Of the hundreds of weight-loss pills and potions available for sale in the United States, none is currently approved by the FDA for over-the-counter sale as a diet treatment. But based on a January 23, 2006, press release from drug manufacturer GlaxoSmithKline, this is about to change.
On Monday, the company announced that "the U.S. Food and Drug Administration's (FDA) joint Nonprescription Drugs and Endocrinologic and Metabolic Drugs Advisory Committee voted 11 to 3 to recommend approval of Orlistat 60 mg capsules for over-the-counter (OTC) use in the United States." One more step -- final approval from the FDA -- is necessary before the drug can be sold without a prescription.
Orlistat has been sold in prescription form as Xenical since 1999. The drug works in conjunction with a low-calorie, low-fat diet to promote weight loss. The OTC version of the drug, which Glaxo intends to sell under the trade name Alli, would be taken with meals to inhibit the body's absorption of dietary fat during digestion.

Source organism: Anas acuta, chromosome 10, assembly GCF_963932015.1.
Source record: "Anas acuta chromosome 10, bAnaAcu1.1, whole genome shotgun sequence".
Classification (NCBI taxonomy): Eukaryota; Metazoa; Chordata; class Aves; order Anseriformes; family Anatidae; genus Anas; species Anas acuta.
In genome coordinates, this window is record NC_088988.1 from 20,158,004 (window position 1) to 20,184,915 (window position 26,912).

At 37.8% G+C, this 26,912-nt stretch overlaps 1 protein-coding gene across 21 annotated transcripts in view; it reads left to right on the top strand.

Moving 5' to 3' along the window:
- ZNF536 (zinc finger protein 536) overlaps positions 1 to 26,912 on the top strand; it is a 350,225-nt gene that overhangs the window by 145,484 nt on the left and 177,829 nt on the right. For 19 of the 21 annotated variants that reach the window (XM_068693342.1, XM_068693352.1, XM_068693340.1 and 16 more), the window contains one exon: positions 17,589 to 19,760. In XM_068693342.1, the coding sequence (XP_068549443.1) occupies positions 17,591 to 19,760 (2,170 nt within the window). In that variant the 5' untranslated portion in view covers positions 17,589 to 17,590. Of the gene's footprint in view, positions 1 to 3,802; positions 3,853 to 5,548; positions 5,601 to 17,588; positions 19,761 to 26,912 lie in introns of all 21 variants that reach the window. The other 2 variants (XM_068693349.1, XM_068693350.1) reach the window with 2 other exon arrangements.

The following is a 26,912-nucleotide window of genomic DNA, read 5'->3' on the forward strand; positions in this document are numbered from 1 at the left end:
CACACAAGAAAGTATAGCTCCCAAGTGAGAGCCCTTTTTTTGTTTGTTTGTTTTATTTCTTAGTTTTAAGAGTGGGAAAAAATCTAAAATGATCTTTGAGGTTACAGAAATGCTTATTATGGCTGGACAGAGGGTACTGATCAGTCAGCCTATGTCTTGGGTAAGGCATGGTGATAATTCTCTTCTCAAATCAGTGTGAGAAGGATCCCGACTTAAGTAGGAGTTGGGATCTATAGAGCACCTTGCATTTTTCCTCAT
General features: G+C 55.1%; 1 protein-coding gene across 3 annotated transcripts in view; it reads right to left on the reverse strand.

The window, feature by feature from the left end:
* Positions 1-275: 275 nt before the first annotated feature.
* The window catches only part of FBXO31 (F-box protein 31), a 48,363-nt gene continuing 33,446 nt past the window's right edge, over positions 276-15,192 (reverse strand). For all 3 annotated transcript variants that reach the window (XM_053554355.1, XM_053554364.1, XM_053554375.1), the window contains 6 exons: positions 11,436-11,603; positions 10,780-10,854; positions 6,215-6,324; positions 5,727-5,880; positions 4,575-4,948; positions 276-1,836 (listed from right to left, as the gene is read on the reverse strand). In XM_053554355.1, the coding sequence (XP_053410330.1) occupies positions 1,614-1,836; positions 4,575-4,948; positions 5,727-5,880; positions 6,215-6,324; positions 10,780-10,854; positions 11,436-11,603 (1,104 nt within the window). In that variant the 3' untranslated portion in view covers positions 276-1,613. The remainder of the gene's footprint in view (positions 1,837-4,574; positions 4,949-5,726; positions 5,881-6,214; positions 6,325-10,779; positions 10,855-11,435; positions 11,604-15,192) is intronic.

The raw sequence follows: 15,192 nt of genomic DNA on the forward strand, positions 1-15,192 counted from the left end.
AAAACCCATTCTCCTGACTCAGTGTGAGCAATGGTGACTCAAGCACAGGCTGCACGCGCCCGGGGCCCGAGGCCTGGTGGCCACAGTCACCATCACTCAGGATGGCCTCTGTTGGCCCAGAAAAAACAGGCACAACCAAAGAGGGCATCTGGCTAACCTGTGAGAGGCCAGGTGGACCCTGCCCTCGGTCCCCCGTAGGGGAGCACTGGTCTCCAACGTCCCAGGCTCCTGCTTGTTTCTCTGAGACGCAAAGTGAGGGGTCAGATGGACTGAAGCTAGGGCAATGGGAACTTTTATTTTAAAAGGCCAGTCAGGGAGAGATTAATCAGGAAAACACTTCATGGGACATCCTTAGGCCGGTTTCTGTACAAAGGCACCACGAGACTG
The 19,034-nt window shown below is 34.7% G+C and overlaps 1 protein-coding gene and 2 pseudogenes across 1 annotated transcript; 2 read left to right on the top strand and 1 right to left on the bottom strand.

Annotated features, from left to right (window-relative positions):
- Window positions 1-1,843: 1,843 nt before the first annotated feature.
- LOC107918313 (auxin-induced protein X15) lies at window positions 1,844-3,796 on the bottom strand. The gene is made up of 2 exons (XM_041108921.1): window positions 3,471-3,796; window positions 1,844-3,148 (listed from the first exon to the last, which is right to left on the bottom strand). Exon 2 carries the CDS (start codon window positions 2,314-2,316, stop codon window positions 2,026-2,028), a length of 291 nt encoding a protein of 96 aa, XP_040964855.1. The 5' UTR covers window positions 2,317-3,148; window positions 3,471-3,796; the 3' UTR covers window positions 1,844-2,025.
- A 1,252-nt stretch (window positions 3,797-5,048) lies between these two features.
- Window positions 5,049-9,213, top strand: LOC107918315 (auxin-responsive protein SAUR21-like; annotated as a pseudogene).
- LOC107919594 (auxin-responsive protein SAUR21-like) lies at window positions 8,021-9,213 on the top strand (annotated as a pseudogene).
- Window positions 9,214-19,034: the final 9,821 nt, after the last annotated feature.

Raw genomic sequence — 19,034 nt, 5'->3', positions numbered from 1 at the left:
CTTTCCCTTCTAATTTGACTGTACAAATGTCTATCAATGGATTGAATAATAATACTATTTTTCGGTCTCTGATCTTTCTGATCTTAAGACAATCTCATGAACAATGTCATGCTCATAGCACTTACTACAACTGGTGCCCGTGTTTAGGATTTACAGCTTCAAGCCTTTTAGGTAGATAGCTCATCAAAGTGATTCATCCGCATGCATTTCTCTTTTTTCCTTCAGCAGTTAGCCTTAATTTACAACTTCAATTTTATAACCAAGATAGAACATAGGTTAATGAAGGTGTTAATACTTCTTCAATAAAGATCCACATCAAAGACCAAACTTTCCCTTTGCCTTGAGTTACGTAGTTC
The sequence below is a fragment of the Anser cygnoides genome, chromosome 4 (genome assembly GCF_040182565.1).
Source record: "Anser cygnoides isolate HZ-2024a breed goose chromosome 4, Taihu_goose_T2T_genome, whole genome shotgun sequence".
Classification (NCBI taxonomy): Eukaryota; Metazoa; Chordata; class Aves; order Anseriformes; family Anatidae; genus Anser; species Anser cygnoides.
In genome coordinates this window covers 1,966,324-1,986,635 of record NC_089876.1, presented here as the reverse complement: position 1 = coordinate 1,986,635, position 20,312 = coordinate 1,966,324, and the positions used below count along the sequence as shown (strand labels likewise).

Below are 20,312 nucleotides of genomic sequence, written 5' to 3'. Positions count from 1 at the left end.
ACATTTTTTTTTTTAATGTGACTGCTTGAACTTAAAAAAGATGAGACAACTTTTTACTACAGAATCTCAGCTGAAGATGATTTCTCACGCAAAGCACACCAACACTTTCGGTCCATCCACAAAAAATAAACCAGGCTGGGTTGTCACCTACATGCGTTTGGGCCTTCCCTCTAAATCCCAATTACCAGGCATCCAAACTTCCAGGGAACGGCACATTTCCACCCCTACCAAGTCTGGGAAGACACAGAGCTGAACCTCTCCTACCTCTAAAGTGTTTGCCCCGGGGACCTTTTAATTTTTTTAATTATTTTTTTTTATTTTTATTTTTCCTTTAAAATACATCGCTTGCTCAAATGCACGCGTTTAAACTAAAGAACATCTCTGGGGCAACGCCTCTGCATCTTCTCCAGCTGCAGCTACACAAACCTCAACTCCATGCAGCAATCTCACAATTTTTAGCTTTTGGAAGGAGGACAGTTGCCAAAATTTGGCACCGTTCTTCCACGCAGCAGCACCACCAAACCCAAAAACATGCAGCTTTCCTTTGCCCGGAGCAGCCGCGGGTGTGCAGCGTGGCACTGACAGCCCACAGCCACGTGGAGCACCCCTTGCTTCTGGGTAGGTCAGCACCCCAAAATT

In clinical studies, participants who took a form of the proposed drug experienced embarrassing side effects when their diets contained more than the recommended upper limit of 30 percent of calories from fat. These side effects included gas, an oily discharge in undergarments, and urgent bowel movements. Some participants actually had episodes of incontinence while on the drug.
Can this be the magic bullet for weight loss we've all been waiting for? Once again the answer is no. While participants in studies did lose weight over time, many regained it once they stopped the medication. The medication does not teach behavior change and is no substitute for it. Instead of adjusting their fat intake to the recommended 30 percent of calories or less, many people who take the drug will continue to eat as usual and deal with the uncomfortable and sometimes embarrassing side effects instead of changing their eating habits.
Patients who were prescribed orlistat as a weight control medication usually received some form of education from a health professional about diet modification and behavior change. Once this product is available over the counter, consumers will not receive the same guidance and may not have or use access to a health professional who can counsel them on how best to use it.
Despite these drawbacks, with over 60 percent of Americans considered overweight, I do think there is a role for this medication. But consumers should realize that dietary and lifestyle changes must be made when taking the drug. My concern is that orlistat's wider availability in the near future will not include access to education and guidance regarding diet to ensure long-term success.